Medical school personal statement

This is my medical school personal statement that I wrote for my application. I wrote about an incident that occurred while I was working the Luray Triathlon last year but didn’t feel comfortable publishing it until now. I’ve since been accepted and will be attending Eastern Virginia Medical School and am thrilled about the future and the beginning of my career in healthcare. So here it is, my medical school personal statement:

For children, health means the ability to play and explore. It means fun at school with friends versus a day at home in bed. Throughout my childhood, this is the definition that health assumed. But with the last breaths of a dying man, health adopted a new reality. Health is life itself; it is the ability to observe and exist on this planet for another day.

I was working a triathlon in the Appalachian Mountains in Virginia in late summer. At the swim finish a tall, large man, wearing just a swimsuit and goggles stumbled out of the water and with help he made it up on the beach to sit on the cool sand. Within moments, he laid down, his breathing stopped and his heart along with it. Knowing only basic life support, I stayed out of the way and let the paramedics take over, but standing just a few feet away, seeing color in his skin, the life still in his body, I believed there was still hope. I remembered a story of another triathlete last year who was revived from a similar situation and this memory brought me hope.

But as the minutes passed by, with the paramedics continuing to pound on his chest to no avail, the hope dissipated. His skin, once the color of the golden sand beneath him, turned to the cool pale gray of the overcast sky above. One of his friends who had come to watch the race walked down to the swim exit looking for him. She quickly recognized his face, frantically shouted his name and with her voice trembling, asked another bystander if he was breathing. With the somber news, her hands cupped her mouth and she fell to her knees, looking at him, tears welling up in the corners of her eyes, and gently called his name and asked him to come back. I thought about his brain, still functioning, trapped inside a dying body, with a dead heart for a pump. I thought, he can hear her, unconsciously. He is still alive, somewhere in there.

The defibrillator registered a flat line and he was declared dead at the hospital. I had never witnessed someone in their last moments. The transition from life to death was foreign to me, limited to stories of strangers in a different place at a different time. I imagined the clot in his artery somewhere, a road block separating life from death; I imagined the oxygen starved tissue wasting away. I imagined his friends and family waiting for the news of his race. I imagined his lonely bike waiting for him, the only one where a vast sea of bikes resided an hour earlier. I thought about his race ending early, his life ending early.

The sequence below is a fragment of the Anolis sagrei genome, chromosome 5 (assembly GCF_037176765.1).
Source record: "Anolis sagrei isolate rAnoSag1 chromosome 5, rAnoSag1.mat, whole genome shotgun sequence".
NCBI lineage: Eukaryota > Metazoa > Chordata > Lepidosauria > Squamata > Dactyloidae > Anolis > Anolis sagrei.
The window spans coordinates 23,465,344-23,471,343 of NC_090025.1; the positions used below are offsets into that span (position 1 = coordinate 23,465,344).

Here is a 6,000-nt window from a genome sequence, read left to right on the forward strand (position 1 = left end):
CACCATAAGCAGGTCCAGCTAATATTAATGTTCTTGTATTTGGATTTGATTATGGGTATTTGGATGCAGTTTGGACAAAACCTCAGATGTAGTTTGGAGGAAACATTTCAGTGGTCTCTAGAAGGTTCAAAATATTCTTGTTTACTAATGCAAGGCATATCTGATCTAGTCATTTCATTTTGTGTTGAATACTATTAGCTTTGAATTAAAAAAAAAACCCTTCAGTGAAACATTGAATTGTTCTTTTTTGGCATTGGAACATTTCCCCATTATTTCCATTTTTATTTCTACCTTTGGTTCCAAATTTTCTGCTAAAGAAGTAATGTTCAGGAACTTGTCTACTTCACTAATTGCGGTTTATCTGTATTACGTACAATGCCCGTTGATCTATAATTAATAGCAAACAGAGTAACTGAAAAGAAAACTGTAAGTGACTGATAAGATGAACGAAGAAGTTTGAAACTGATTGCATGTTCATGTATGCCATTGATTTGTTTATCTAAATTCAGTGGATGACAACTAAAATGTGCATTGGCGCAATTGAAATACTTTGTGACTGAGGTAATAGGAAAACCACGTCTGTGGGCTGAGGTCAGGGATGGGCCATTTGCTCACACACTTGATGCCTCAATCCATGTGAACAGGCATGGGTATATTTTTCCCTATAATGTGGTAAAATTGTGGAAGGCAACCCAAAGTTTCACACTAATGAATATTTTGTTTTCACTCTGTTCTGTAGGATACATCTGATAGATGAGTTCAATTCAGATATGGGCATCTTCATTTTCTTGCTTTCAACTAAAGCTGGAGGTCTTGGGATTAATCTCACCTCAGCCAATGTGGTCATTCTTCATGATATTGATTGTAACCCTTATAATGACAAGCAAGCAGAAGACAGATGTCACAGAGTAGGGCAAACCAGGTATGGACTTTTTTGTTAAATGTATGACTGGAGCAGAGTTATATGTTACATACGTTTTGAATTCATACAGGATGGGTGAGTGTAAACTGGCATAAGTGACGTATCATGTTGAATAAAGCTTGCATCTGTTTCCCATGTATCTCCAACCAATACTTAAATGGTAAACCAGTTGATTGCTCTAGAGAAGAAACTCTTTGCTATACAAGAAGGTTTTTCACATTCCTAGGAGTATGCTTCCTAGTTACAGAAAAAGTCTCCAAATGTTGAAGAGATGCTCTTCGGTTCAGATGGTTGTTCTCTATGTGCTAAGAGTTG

I had already decided to pursue a career in medicine long before witnessing this man’s death. But in the months of reflection after that incident, the superficial, ego-fueled inspirations for the pursuit were replaced by a much deeper, more enlightened sense of our fragility and necessity for medicine. I would love the opportunity to help extend life, whether in quality or duration, from the child who just wants to play to elderly man who wants a few more breaths, from the athlete who wants to return to her game to the teenager who wants to escape the grip of cancer.

Health is no longer the innocent concerns of my childhood. Health is happiness; health is life. Life seemed too fragile to me, too easily taken. A heart beats for fifty-one years but a few minutes of its cessation and the entire body is lost. But something about that fragility draws me even closer to medicine. It inspires me to embrace my own health, and alongside it, it inspires me to embrace the health of others.

Currently working in pediatrics as a medical assistant and lab technician, my new definition of health has been further reinforced. We have brought children back from the edge of life from asthma attacks and have sent children to be admitted for aplastic anemia and leukemia. Having met patients who may not live to be my age, I understand even more what health means and I cherish it above anything else, this ability to breathe, to taste something sweet, to feel a gentle breeze. Simply to experience these things without agonizing misery or a premature finale, that is what I want to create, to foster, and to share.

To me a career in medicine is a chance to provide people with an unfettered capacity to explore and experience life. Whether looking to increase longevity and health of populations, or to enhance the finite moments that we are each granted, all pursuits in medicine are worthy goals. I hope for this opportunity to become an advocate for health, a source of health, and an educator on health, in this country and in those less privileged, from the child’s goal of continued playtime to the elder’s desire for a few more moments in this incredible universe.

Grayson Cobb

Grayson Cobb

I am a long distance backpacker, triathlete, adventurer, climber, kayaker, and lowly medical student currently living in Norfolk, VA attending Eastern Virginia Medical School and getting out for adventures on weekends.
Grayson Cobb

Latest posts by Grayson Cobb (see all)

4 thoughts on “Medical school personal statement”

  1. Great read from a tragic event. Keep your perspective as you train. And keep up the adventures when you are a practicing physician, they will keep you centered.

    Tim-Fellow triathlete, physician and Slowtwitcher

Leave a Reply

Your email address will not be published. Required fields are marked *

CommentLuv badge